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Commercial Bar Design Considerations for a Better Guest Experience

Leaving enough room for your staff to work swiftly, including enough preparation stations, and carefully considering your choice of bar top are all important design concepts to keep in mind when creating your bar.

November 09, 2018     2 minute read

Creating the perfect bar is a lot like creating the perfect cocktail. If the bartender misses an ingredient, it doesn't matter how good the others are—the taste just won't be right. The same goes for the bar's design. Even a well-trained staff using high-end liquor in the right location won't necessarily lead to success if your bar is poorly designed.

The right wall hangings, light fixtures, and other decorations are all important to creating a positive experience, but there are also a number of design aspects that can impact whether or not your bar becomes the favorite go-to spot for your guests.

Here are three of the most important commercial bar design concepts to consider when strategizing how to improve the guest experience:

Leave Enough Space for Your Bartenders

It may be tempting to make the space behind your bar as narrow as legally possible to maximize the guest spaces in front, but this might indirectly lead to a worse experience for your guests.

Bartenders need to have enough space to move freely while making drinks. Make that space too tight, and your staff will move slowly and be bumping into each other, increasing the risk of accidents and the time it takes to serve the guests. For the best service, your bar should leave at least 3 feet between the counter and the bottle display.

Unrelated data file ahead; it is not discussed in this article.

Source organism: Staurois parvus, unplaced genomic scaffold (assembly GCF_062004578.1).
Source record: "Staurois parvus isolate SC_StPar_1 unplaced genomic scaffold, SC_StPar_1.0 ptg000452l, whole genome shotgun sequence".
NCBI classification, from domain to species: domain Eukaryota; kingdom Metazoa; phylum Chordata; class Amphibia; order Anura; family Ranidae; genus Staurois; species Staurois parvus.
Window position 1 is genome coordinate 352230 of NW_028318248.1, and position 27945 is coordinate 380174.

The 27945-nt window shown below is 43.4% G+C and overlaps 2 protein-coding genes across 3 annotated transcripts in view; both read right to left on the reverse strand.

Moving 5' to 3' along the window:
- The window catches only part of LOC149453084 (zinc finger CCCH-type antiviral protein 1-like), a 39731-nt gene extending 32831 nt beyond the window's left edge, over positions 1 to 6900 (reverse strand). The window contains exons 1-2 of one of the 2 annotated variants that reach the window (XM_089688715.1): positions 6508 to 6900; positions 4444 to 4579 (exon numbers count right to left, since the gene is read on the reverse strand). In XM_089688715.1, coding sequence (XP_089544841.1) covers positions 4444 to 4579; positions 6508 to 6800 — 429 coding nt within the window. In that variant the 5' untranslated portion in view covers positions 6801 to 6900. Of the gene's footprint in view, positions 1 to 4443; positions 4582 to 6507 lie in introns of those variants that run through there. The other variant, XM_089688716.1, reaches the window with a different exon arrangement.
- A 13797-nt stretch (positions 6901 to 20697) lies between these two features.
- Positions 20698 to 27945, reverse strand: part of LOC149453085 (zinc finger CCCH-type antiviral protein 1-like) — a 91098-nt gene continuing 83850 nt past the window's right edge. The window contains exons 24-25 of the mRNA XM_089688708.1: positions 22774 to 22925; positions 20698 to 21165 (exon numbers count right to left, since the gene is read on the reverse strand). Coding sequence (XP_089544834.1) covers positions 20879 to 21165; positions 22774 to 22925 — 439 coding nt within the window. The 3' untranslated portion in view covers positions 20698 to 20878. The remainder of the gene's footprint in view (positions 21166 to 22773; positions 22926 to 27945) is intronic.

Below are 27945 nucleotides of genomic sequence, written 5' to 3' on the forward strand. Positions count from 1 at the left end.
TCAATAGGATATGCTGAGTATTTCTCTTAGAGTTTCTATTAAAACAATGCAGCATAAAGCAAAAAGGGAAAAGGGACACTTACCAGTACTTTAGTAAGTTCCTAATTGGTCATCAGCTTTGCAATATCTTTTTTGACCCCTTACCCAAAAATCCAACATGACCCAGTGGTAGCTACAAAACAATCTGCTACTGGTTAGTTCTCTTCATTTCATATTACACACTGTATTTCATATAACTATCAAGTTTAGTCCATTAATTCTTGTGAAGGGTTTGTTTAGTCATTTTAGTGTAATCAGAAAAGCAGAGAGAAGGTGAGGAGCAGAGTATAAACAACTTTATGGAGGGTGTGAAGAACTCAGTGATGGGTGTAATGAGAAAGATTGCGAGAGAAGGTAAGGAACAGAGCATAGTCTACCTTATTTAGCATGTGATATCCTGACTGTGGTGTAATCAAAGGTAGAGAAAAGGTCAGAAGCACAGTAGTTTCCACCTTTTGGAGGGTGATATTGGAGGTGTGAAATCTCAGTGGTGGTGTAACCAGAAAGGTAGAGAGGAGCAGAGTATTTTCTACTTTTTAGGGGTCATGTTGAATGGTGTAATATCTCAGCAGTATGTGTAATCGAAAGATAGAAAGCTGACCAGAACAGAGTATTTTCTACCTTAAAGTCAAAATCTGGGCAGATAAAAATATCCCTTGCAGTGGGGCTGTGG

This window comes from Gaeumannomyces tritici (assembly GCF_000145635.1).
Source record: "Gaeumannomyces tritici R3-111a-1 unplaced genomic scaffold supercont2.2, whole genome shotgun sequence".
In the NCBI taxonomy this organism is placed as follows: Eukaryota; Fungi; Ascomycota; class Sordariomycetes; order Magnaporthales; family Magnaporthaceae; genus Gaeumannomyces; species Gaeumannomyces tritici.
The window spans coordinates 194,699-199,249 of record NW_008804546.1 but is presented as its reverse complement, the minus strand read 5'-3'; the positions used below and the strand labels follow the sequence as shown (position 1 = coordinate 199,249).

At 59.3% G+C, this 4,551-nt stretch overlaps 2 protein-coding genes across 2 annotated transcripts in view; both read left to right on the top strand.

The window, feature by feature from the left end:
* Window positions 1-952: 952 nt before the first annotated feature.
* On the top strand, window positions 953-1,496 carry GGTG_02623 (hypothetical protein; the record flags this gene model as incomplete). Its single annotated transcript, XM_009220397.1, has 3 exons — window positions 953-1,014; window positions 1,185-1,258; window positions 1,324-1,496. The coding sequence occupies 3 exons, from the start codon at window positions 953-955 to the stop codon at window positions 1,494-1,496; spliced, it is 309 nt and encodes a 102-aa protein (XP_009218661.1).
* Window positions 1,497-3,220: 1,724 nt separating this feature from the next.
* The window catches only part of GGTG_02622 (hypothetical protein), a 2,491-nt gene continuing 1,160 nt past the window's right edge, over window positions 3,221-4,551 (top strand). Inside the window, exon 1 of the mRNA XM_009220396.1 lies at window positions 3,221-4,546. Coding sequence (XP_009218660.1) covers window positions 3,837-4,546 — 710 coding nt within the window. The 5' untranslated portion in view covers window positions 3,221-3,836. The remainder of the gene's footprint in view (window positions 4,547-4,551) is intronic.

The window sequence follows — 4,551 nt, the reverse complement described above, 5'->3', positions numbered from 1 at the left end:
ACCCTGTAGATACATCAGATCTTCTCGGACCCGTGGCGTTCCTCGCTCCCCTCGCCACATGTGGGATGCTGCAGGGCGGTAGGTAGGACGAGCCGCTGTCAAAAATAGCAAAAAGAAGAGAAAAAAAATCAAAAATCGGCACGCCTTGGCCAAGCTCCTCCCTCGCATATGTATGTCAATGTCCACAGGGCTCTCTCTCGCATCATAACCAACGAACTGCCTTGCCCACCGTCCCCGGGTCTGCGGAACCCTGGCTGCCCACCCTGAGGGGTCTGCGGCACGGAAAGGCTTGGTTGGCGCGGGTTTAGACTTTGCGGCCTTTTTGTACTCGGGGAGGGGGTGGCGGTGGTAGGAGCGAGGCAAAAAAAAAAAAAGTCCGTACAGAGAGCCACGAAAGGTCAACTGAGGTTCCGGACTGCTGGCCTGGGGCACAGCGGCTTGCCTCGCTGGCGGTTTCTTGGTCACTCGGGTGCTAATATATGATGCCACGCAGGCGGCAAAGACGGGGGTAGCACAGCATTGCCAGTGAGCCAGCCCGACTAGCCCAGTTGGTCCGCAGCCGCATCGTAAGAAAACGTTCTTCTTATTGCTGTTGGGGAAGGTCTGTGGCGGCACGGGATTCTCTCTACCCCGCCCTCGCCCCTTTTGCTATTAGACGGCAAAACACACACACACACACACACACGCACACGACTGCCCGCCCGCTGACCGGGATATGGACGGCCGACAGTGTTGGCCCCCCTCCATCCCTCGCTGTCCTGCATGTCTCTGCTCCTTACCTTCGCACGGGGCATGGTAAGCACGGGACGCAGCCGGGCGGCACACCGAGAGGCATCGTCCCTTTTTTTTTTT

Include Multiple Drink Stations

Including multiple drink stations, like allotting enough space behind the counter, is another design principle meant to make your bartenders’ jobs easier, which in turn leads to a better service experience for patrons.

If your bar is going to have multiple bartenders working at once, each should have their own drink preparation stations with everything they need within arm’s reach. These stations should include commonly used glasses, soda guns, garnish centers, ice bins, and other necessary tools.

Consider Your Bar Top Material Carefully

Your choice of bar top material may seem innocuous, but it's actually a very important factor in creating a positive experience. Yes, your bar top should match the overall style of your bar, but that doesn’t mean that its appearance is the only factor to consider when making this important decision. Making the wrong choice will have negative implications on your guests’ experiences, and even your bar’s overall productivity.

Here are some helpful tips to consider when considering your bar top:

  • Stone bar tops, while offering a lot of variety in color and pattern, are notoriously unforgiving to glasses. Using them for your bar could result in more frequent breakage, which means added work for your staff, added expenses for you, and added frustration for your guests.
  • Stone bar tops do not retain heat well, either, leaving the surface cold and unpleasant to the touch. When your goal is to make your guests feel welcome and comfortable, even a small detail such as a cold bar top can impact their overall perception of your bar.
  • Rounded edges might seem like a good choice, depending on the style of your bar, but think carefully before you go this route. A rounded edge might only affect the last inch or so of your bar top, but it can lead to more dropped glasses as guests unintentionally set their drinks down onto the uneven edge, again adding more work, expenses, and frustration

 

The impact that seemingly small design choices can have on a guest's experience cannot be overstated. Contact Us today and let the design experts at Sam Tell help you build the perfect bar.

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